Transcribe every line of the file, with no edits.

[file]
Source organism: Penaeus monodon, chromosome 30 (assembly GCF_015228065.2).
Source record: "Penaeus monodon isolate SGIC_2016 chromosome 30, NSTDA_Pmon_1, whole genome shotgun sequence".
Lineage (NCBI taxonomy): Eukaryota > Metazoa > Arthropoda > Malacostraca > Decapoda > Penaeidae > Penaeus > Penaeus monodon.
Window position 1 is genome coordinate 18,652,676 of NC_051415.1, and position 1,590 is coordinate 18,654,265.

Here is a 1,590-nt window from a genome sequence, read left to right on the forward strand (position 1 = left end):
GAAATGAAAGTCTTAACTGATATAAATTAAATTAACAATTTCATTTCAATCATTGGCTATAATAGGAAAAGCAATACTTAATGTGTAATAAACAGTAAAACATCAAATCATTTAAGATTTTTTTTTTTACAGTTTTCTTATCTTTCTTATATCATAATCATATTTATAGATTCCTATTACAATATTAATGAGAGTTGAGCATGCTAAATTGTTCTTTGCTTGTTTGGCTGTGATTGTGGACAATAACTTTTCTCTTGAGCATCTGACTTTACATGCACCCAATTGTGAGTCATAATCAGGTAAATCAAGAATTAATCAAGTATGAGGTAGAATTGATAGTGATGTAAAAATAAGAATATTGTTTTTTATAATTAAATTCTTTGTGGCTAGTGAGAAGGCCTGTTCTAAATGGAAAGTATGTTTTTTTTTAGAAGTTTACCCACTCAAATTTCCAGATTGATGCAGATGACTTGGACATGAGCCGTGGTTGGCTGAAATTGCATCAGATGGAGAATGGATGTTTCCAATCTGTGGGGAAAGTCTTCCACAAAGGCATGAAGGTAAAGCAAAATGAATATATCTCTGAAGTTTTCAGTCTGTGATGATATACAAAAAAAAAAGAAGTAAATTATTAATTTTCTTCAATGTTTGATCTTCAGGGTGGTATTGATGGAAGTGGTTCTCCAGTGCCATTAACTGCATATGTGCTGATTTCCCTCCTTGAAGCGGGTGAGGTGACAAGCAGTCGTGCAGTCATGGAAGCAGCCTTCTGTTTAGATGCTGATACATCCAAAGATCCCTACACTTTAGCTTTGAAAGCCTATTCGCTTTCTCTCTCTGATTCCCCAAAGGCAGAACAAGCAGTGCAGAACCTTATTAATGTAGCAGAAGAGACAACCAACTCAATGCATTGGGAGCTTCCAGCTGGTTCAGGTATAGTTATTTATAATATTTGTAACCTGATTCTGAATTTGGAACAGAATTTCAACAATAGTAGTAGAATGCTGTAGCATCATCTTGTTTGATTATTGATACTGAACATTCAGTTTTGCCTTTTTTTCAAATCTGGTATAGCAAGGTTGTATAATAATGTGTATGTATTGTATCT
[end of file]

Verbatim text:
Source organism: Penaeus monodon, chromosome 30 (assembly GCF_015228065.2).
Source record: "Penaeus monodon isolate SGIC_2016 chromosome 30, NSTDA_Pmon_1, whole genome shotgun sequence".
Lineage (NCBI taxonomy): Eukaryota > Metazoa > Arthropoda > Malacostraca > Decapoda > Penaeidae > Penaeus > Penaeus monodon.
Window position 1 is genome coordinate 18,652,676 of NC_051415.1, and position 1,590 is coordinate 18,654,265.

Here is a 1,590-nt window from a genome sequence, read left to right on the forward strand (position 1 = left end):
GAAATGAAAGTCTTAACTGATATAAATTAAATTAACAATTTCATTTCAATCATTGGCTATAATAGGAAAAGCAATACTTAATGTGTAATAAACAGTAAAACATCAAATCATTTAAGATTTTTTTTTTTACAGTTTTCTTATCTTTCTTATATCATAATCATATTTATAGATTCCTATTACAATATTAATGAGAGTTGAGCATGCTAAATTGTTCTTTGCTTGTTTGGCTGTGATTGTGGACAATAACTTTTCTCTTGAGCATCTGACTTTACATGCACCCAATTGTGAGTCATAATCAGGTAAATCAAGAATTAATCAAGTATGAGGTAGAATTGATAGTGATGTAAAAATAAGAATATTGTTTTTTATAATTAAATTCTTTGTGGCTAGTGAGAAGGCCTGTTCTAAATGGAAAGTATGTTTTTTTTTAGAAGTTTACCCACTCAAATTTCCAGATTGATGCAGATGACTTGGACATGAGCCGTGGTTGGCTGAAATTGCATCAGATGGAGAATGGATGTTTCCAATCTGTGGGGAAAGTCTTCCACAAAGGCATGAAGGTAAAGCAAAATGAATATATCTCTGAAGTTTTCAGTCTGTGATGATATACAAAAAAAAAAGAAGTAAATTATTAATTTTCTTCAATGTTTGATCTTCAGGGTGGTATTGATGGAAGTGGTTCTCCAGTGCCATTAACTGCATATGTGCTGATTTCCCTCCTTGAAGCGGGTGAGGTGACAAGCAGTCGTGCAGTCATGGAAGCAGCCTTCTGTTTAGATGCTGATACATCCAAAGATCCCTACACTTTAGCTTTGAAAGCCTATTCGCTTTCTCTCTCTGATTCCCCAAAGGCAGAACAAGCAGTGCAGAACCTTATTAATGTAGCAGAAGAGACAACCAACTCAATGCATTGGGAGCTTCCAGCTGGTTCAGGTATAGTTATTTATAATATTTGTAACCTGATTCTGAATTTGGAACAGAATTTCAACAATAGTAGTAGAATGCTGTAGCATCATCTTGTTTGATTATTGATACTGAACATTCAGTTTTGCCTTTTTTTCAAATCTGGTATAGCAAGGTTGTATAATAATGTGTATGTATTGTATCT